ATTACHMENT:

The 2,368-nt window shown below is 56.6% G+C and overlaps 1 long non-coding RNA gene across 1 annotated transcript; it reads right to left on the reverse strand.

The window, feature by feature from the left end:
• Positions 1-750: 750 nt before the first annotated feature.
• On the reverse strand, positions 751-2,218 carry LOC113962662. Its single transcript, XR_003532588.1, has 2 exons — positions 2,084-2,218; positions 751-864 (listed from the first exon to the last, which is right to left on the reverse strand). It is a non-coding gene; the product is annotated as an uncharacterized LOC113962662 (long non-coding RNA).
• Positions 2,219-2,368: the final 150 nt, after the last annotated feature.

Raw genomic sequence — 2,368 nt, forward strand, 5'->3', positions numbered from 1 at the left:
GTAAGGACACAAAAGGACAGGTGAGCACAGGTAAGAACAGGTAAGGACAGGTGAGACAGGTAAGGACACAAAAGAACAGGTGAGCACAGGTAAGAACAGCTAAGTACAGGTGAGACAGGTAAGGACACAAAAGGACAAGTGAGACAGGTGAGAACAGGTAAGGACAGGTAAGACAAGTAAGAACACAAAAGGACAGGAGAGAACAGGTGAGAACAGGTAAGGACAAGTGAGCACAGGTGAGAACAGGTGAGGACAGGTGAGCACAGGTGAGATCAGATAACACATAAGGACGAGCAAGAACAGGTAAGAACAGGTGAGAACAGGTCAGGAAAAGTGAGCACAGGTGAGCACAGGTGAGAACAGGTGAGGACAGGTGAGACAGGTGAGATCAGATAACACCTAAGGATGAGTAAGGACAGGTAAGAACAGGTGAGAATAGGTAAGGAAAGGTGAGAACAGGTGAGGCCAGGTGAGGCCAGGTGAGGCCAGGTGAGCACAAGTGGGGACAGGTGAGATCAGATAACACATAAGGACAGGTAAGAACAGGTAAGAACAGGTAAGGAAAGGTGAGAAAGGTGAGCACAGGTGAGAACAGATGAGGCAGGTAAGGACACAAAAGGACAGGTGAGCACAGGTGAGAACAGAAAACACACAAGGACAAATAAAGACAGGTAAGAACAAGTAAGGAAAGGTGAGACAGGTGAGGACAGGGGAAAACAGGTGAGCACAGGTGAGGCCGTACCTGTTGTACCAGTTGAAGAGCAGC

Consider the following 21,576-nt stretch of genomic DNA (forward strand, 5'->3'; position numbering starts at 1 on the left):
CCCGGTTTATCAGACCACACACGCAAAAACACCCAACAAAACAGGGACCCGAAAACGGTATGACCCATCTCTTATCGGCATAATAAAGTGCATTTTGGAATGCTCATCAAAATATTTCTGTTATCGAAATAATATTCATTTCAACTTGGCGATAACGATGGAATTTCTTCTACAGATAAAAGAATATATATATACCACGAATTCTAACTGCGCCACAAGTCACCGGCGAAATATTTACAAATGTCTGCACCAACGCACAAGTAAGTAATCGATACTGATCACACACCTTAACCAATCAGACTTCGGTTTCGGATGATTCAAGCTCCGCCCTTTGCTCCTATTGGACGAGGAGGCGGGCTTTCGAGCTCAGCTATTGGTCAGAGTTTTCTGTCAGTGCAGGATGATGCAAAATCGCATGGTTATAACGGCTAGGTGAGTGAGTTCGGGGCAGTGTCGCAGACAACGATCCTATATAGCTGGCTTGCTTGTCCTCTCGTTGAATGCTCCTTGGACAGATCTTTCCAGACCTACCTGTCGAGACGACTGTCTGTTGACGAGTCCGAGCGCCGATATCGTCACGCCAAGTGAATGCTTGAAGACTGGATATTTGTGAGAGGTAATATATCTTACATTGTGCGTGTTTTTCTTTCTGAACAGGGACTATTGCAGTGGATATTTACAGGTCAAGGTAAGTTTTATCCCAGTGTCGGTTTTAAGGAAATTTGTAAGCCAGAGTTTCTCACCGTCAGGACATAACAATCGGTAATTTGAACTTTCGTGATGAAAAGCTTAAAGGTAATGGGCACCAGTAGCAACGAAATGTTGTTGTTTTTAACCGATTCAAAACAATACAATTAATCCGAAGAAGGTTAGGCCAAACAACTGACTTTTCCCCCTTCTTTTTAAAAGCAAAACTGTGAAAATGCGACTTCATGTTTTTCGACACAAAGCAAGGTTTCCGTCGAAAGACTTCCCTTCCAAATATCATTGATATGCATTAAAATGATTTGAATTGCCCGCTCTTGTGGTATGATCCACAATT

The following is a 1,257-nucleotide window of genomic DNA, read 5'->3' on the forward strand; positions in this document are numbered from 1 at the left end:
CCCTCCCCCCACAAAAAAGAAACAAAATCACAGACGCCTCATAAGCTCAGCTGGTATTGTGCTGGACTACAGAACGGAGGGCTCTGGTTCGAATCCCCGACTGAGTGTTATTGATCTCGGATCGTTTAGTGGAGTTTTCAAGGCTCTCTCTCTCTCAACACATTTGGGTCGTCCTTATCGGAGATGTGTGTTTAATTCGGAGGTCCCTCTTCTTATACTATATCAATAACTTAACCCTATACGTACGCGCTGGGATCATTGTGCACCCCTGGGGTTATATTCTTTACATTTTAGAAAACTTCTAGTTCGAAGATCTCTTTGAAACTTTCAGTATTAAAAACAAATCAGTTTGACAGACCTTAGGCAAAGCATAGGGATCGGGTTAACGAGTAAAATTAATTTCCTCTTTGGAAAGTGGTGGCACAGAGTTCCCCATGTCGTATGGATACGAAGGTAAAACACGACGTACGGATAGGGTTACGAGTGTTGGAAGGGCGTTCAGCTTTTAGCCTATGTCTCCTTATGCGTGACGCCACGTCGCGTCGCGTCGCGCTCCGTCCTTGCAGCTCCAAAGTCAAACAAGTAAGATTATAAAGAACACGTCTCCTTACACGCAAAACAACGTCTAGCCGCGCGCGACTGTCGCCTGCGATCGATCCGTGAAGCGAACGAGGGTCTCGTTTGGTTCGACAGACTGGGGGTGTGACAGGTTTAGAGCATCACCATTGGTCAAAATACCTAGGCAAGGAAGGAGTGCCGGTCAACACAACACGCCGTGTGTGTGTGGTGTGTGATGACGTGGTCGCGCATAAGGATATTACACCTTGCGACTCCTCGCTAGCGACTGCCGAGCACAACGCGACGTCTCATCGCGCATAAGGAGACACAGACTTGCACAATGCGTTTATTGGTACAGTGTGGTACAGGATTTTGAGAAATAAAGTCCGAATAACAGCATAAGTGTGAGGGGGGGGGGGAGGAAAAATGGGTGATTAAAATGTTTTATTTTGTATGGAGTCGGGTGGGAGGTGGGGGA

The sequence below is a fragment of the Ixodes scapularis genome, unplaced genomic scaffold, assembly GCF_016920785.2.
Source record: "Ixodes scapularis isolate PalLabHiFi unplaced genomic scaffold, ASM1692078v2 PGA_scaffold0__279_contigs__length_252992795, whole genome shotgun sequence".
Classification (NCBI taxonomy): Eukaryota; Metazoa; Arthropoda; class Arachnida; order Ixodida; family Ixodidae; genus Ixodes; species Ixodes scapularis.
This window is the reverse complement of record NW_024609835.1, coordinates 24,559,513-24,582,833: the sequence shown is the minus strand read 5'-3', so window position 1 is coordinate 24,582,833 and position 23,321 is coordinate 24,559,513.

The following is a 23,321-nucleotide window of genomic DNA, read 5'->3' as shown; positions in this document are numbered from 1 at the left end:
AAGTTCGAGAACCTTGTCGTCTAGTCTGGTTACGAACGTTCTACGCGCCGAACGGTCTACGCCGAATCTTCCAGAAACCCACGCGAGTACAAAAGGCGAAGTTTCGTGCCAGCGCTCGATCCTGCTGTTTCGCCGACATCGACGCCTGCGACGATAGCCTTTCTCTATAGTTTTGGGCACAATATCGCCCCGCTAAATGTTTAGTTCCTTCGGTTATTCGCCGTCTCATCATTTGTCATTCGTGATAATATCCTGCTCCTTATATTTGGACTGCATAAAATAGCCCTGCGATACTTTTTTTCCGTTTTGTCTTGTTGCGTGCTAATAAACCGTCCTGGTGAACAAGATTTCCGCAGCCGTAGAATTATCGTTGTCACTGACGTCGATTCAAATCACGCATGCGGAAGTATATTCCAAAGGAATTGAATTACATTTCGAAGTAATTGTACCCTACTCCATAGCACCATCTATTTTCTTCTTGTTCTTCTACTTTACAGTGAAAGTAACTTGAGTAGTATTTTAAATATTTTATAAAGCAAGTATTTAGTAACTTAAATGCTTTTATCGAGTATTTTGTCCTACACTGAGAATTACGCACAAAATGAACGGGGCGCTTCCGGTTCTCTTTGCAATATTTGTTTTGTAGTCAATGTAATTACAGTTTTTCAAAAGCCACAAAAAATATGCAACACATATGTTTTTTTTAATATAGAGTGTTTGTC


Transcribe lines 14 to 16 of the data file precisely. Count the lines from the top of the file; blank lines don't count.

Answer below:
Classification (NCBI taxonomy): Eukaryota; Metazoa; Arthropoda; class Arachnida; order Ixodida; family Ixodidae; genus Ixodes; species Ixodes scapularis.
This window is the reverse complement of record NW_024609835.1, coordinates 24,559,513-24,582,833: the sequence shown is the minus strand read 5'-3', so window position 1 is coordinate 24,582,833 and position 23,321 is coordinate 24,559,513.

The following is a 23,321-nucleotide window of genomic DNA, read 5'->3' as shown; positions in this document are numbered from 1 at the left end: